Geographic Variation in the Delivery of High-Value Public Health Services:Exploring Causes & ConsequencesAmerican Public Health Association Annual Meeting (2014)
AbstractOBJECTIVES: A growing body of evidence indicates that the delivery of public health activities varies widely across states and communities, creating missed opportunities for prevention as well as inequities in health protection. Measures of quality in public health are needed to guide public health improvement initiatives and to support research on the comparative effectiveness of alternative public health strategies. The Multi-network Practices and Outcomes Variation Examination Study (MPROVE), uses the infrastructure of six Public Health Practice-Based Research Networks (PBRNs) across the U.S. to develop and validate a “starter set” of measures and to analyze geographic variation delivery across diverse public health settings. STUDY DESIGN: We conducted: (1) a review of existing data sources available within the six PBRNs to identify common measurement capabilities; (2) an expert panel process modeled after the RAND/UCLA Appropriateness Method to specify candidate quality measures based on the HHS Framework using the best available scientific evidence combined with the collective judgment of experts; and (3) collection and analysis of data to explore causes and consequences of variation in the delivery of public health services across local public health settings that participate in the six public health PBRNs. The study population includes approximately 210 local public health settings in six states that participate in one of six public health PBRNs. RESULTS: The volume and intensity of public health delivery varies by a factor of 2-3 across local settings, even after adjusting for population size and health status. Chronic disease prevention services exhibit the highest variability in volume and intensity across settings. CONCLUSIONS: A mixed-method approach to measurement development allows explicit trade-offs to be made among feasibility, practice relevance, validity and reliability, and expected health impact. Carefully developed quality measures can enable research on the comparative effectiveness of public health services and systems and ultimately drive health-improving advances in practice.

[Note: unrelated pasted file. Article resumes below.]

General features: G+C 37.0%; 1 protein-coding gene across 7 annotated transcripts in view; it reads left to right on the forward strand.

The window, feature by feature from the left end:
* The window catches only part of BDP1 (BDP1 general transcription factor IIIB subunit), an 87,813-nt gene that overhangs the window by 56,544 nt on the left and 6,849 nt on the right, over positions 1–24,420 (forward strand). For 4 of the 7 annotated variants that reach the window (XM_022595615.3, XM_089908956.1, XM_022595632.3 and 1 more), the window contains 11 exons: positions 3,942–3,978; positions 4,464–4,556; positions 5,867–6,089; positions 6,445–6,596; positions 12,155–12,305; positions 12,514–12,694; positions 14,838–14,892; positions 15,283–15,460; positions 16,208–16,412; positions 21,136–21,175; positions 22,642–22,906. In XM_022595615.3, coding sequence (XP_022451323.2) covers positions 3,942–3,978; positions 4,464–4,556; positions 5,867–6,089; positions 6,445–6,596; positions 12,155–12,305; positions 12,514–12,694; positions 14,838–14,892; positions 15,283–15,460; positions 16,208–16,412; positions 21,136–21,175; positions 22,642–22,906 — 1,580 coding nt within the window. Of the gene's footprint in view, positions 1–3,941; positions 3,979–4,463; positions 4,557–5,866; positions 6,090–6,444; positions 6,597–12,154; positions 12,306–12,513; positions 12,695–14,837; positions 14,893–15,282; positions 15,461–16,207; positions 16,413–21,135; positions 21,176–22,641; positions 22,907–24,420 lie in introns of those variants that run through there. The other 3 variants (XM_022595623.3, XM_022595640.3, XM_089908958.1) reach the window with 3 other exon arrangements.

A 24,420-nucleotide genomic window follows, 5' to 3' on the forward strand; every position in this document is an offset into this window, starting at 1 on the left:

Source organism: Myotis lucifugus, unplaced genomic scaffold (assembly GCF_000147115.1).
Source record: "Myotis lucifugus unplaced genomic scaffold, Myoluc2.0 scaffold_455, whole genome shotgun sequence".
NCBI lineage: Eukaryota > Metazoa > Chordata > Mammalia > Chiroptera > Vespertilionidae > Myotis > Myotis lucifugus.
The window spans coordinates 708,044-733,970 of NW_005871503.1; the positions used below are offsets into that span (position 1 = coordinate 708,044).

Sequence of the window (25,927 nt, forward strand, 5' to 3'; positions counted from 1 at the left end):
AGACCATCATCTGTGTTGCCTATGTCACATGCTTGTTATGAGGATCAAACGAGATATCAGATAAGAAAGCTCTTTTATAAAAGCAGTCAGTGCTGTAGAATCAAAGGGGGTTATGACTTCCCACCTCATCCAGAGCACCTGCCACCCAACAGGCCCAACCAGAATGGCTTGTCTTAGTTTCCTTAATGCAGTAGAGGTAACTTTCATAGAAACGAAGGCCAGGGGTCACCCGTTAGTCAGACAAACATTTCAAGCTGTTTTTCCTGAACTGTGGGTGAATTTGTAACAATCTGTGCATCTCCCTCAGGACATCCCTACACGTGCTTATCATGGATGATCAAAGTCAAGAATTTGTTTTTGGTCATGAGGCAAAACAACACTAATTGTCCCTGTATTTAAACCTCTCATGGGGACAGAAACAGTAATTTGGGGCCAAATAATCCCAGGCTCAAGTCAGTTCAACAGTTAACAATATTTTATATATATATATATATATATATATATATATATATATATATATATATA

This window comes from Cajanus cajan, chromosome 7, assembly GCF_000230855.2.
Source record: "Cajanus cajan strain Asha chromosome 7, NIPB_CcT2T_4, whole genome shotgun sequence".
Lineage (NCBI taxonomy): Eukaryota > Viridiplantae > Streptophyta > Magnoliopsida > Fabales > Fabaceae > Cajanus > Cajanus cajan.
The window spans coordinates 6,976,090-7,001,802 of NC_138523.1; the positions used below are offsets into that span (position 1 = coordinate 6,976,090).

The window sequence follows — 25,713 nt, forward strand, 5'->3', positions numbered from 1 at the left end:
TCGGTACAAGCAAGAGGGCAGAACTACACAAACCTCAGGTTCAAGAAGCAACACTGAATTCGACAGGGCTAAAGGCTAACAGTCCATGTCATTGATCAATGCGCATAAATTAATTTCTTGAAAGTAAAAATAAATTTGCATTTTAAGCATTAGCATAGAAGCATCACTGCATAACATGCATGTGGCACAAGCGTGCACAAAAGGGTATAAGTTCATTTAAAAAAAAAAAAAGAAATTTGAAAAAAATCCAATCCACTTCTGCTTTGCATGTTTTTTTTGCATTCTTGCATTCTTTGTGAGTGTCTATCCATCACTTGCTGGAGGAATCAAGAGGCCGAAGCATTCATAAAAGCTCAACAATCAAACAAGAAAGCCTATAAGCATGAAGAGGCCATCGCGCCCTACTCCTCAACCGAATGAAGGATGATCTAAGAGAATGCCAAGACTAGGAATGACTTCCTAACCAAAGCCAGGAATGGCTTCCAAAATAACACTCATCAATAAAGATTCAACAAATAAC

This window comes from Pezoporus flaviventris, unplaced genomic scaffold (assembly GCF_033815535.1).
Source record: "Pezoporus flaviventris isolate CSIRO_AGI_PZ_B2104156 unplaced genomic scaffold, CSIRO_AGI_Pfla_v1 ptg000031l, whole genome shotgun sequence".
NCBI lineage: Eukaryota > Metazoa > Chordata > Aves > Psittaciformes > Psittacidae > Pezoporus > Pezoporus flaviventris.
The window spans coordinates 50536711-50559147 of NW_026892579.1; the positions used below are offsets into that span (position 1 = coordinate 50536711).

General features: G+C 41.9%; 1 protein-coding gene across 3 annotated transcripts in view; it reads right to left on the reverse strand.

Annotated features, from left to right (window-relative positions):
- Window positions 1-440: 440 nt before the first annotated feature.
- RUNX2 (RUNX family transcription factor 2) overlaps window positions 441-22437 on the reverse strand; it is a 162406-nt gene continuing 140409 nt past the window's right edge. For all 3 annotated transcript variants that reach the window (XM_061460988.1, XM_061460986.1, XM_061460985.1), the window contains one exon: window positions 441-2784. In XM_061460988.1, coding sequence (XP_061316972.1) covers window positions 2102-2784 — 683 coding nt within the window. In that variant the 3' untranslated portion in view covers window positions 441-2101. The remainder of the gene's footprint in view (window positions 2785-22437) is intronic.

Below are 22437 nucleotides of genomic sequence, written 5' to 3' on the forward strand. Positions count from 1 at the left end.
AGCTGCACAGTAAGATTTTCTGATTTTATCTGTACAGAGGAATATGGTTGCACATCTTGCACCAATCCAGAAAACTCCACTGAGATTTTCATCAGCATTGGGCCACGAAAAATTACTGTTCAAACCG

Publication DateFall November 18, 2014
Citation InformationGlen P. Mays. "Geographic Variation in the Delivery of High-Value Public Health Services:Exploring Causes & Consequences" American Public Health Association Annual Meeting (2014)
Available at: http://works.bepress.com/glen_mays/182/